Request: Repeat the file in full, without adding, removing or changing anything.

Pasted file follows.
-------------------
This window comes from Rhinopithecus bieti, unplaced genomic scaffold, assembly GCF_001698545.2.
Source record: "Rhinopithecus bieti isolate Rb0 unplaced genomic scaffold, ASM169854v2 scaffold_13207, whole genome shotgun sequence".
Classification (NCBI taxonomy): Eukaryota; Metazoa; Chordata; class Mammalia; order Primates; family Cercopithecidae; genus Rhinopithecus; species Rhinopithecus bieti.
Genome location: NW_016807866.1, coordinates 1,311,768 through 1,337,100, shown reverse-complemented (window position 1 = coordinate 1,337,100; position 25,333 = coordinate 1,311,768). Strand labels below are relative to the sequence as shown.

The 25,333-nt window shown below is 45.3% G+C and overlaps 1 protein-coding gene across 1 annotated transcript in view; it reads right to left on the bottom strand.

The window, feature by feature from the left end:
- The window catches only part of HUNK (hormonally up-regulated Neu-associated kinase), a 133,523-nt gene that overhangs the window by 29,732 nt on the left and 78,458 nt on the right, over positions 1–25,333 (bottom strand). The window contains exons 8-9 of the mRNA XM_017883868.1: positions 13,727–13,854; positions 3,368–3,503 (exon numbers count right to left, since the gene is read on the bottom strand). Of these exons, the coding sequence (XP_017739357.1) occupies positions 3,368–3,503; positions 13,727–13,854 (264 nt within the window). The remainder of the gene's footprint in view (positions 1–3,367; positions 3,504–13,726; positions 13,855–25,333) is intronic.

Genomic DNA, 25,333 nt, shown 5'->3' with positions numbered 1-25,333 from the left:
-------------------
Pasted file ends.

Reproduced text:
This window comes from Rhinopithecus bieti, unplaced genomic scaffold, assembly GCF_001698545.2.
Source record: "Rhinopithecus bieti isolate Rb0 unplaced genomic scaffold, ASM169854v2 scaffold_13207, whole genome shotgun sequence".
Classification (NCBI taxonomy): Eukaryota; Metazoa; Chordata; class Mammalia; order Primates; family Cercopithecidae; genus Rhinopithecus; species Rhinopithecus bieti.
Genome location: NW_016807866.1, coordinates 1,311,768 through 1,337,100, shown reverse-complemented (window position 1 = coordinate 1,337,100; position 25,333 = coordinate 1,311,768). Strand labels below are relative to the sequence as shown.

The 25,333-nt window shown below is 45.3% G+C and overlaps 1 protein-coding gene across 1 annotated transcript in view; it reads right to left on the bottom strand.

The window, feature by feature from the left end:
- The window catches only part of HUNK (hormonally up-regulated Neu-associated kinase), a 133,523-nt gene that overhangs the window by 29,732 nt on the left and 78,458 nt on the right, over positions 1–25,333 (bottom strand). The window contains exons 8-9 of the mRNA XM_017883868.1: positions 13,727–13,854; positions 3,368–3,503 (exon numbers count right to left, since the gene is read on the bottom strand). Of these exons, the coding sequence (XP_017739357.1) occupies positions 3,368–3,503; positions 13,727–13,854 (264 nt within the window). The remainder of the gene's footprint in view (positions 1–3,367; positions 3,504–13,726; positions 13,855–25,333) is intronic.

Genomic DNA, 25,333 nt, shown 5'->3' with positions numbered 1-25,333 from the left: